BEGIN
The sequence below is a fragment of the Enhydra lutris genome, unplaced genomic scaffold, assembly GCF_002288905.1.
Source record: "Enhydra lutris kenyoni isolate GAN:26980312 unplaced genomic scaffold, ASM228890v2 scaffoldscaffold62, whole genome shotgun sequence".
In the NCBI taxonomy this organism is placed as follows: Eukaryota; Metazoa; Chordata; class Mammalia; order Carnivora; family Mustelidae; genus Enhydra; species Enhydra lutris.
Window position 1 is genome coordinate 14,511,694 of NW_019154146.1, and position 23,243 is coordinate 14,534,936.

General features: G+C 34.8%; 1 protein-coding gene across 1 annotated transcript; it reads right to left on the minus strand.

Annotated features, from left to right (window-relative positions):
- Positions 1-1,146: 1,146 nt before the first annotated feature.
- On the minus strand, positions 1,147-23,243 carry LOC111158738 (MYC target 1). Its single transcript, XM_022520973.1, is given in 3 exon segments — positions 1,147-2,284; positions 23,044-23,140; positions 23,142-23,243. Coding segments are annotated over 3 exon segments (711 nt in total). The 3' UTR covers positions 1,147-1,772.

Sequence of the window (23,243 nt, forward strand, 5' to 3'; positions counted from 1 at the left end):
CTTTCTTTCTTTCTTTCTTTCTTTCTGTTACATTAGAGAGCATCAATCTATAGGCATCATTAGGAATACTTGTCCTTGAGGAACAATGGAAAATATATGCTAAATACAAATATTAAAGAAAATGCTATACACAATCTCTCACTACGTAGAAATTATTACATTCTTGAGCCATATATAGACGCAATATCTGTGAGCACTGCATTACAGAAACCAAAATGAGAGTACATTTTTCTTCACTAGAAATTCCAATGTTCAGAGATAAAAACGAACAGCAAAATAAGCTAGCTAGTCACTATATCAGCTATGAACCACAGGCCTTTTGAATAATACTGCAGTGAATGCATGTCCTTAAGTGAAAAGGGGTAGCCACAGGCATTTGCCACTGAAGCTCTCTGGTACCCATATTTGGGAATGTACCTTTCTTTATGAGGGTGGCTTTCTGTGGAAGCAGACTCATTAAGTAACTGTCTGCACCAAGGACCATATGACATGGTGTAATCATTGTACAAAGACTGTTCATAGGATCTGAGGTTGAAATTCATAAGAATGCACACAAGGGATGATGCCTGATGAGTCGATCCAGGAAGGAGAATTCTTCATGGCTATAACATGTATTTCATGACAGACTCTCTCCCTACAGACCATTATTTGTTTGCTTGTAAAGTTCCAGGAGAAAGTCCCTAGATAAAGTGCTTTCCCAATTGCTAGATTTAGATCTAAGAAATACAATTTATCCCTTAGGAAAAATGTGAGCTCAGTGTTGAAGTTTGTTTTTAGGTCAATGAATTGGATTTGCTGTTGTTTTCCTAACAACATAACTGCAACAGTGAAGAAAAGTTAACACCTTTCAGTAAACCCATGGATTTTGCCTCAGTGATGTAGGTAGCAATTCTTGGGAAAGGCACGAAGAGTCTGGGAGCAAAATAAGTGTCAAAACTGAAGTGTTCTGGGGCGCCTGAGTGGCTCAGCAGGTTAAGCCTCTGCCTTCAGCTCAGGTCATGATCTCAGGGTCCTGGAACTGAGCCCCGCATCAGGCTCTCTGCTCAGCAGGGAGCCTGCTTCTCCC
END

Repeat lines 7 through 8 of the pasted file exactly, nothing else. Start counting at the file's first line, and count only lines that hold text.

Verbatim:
- Positions 1-1,146: 1,146 nt before the first annotated feature.
- On the minus strand, positions 1,147-23,243 carry LOC111158738 (MYC target 1). Its single transcript, XM_022520973.1, is given in 3 exon segments — positions 1,147-2,284; positions 23,044-23,140; positions 23,142-23,243. Coding segments are annotated over 3 exon segments (711 nt in total). The 3' UTR covers positions 1,147-1,772.